LFF: Talvar (2015)

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‘Talvar’, or ‘Guilty’ as it was penned to the London Film Festival crowds, is a true crime thriller that rocked India in 2008 when the crime occurred, and subsequently stormed the box office upon its release this year. Centred on the real life murder of 14-year-old Arushi Talwar, a girl killed in the middle of the night in her bedroom while her parents slept next door, this story is every bit as grim as you would imagine.

However, this is not your typical crime thriller. The focus is not on the death itself, but instead dives head on into the investigation, enabling us to understand just why this case received so much attention. With no clear suspect, another body on the roof, and the parents the easiest of targets for the initial police investigation, it is an incredibly uncomfortable film to view.

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This level of discomfort is expected though, owed largely to the meticulous research displayed within Meghna Gulzar’s film, as it plays out more like a re-enactment as opposed to a dramatic adaptation of real life events. These events in turn become heart-breaking to watch, as we view the frenzied investigation flicking between present day and repeated possible theories on the murder, the tragedy becomes emphasised further upon every view. The gut-wrenching repetition becomes immensely frustrating, not due to lack of interest or any negative mark on the film itself, but as it has drawn on actual testimonies from the investigating officers to build out these theories in order to translate this onto our screen, the incomprehensible level of total ineptitude when handling a case like this is mind-boggling.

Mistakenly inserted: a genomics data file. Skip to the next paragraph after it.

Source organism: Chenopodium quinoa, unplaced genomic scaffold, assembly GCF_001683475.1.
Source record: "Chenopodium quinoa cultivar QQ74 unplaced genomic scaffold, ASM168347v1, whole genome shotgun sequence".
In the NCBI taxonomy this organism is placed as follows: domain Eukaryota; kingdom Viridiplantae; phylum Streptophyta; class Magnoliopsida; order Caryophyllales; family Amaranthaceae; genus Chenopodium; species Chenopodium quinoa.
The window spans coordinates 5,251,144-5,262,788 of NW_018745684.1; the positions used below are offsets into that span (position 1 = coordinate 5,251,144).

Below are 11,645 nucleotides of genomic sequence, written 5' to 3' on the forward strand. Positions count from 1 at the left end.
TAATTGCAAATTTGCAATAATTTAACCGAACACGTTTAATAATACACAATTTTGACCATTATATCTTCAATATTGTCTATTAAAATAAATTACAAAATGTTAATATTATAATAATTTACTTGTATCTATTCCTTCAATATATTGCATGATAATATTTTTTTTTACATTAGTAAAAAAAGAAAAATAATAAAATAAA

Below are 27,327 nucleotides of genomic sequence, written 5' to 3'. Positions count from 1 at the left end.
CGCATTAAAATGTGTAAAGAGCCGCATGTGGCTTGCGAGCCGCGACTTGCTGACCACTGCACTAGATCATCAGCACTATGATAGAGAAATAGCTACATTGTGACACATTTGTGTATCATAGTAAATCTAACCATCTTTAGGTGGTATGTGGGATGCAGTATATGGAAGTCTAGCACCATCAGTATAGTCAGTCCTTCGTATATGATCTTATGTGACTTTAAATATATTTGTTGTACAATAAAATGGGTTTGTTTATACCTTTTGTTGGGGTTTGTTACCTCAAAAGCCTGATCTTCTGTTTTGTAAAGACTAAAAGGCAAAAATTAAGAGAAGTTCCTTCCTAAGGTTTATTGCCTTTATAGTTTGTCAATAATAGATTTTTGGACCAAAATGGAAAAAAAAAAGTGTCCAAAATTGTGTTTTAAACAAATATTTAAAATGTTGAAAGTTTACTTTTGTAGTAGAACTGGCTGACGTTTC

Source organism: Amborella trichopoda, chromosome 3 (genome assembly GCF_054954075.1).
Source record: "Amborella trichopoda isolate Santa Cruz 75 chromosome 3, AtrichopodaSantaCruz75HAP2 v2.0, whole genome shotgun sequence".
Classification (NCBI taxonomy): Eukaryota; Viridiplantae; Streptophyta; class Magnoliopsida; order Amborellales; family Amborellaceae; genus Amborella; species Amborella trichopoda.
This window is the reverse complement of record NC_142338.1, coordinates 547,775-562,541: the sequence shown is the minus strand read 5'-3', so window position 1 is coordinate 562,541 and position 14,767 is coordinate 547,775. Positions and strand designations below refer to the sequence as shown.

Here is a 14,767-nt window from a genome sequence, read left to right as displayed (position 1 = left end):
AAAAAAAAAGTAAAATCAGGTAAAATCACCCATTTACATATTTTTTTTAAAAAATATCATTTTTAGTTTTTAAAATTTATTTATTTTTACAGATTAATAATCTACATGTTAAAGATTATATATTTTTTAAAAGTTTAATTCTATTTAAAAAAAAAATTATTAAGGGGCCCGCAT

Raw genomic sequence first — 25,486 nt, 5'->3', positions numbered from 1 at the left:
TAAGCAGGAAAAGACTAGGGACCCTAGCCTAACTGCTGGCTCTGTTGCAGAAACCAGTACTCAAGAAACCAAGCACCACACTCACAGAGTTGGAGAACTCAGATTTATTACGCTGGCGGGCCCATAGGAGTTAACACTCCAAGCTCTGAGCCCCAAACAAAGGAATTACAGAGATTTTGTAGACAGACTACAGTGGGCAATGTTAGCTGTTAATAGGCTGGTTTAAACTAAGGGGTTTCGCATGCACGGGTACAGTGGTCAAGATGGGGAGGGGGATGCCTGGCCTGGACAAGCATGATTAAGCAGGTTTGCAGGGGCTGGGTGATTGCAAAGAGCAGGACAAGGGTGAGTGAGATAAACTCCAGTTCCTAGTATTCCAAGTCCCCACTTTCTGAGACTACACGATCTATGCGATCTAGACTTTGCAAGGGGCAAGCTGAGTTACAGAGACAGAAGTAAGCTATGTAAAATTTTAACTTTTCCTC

Talvar benefits from a very talented cast, including a stand-out performance from Irrfan Khan (The Lunchbox, Jazbaa) as the conflicted CDI officer. Elsewhere the bumbling police chief played by Gajraj Rao is a bittersweet performance; convincingly playing the mildly amusing idiot, until you remember that sadly this is worst possible person for this scenario. While the parents played by Konkona Sen Sharma and Neeraj Kabi embrace this tragic case, steering the film away from melodrama, they create a dark and emotional atmosphere, visually aching from the entire ordeal.

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At first glance you would assume that there is an agenda here from Gulzar, to present the parents and the case in a particularly biased way to implore the audience to take action after the final credits roll, but we were assured that what we saw were just facts. If it is biased, it is because by the end, it is painfully obvious who committed the murder.

Talvar is a clever film, never leaving you to believe one theory for too long, before jolting you with another twist made all the more shocking by its roots in reality. Usually skeptical of ‘true story’ adaptations, I left the cinema feeling angry, but impressed by the standard of which this thriller maintained throughout. Those looking for a compelling and unique crime story need look no further than this Bollywood movie; a real step up in quality for Bollywood as a whole and a welcome addition to the crime genre.

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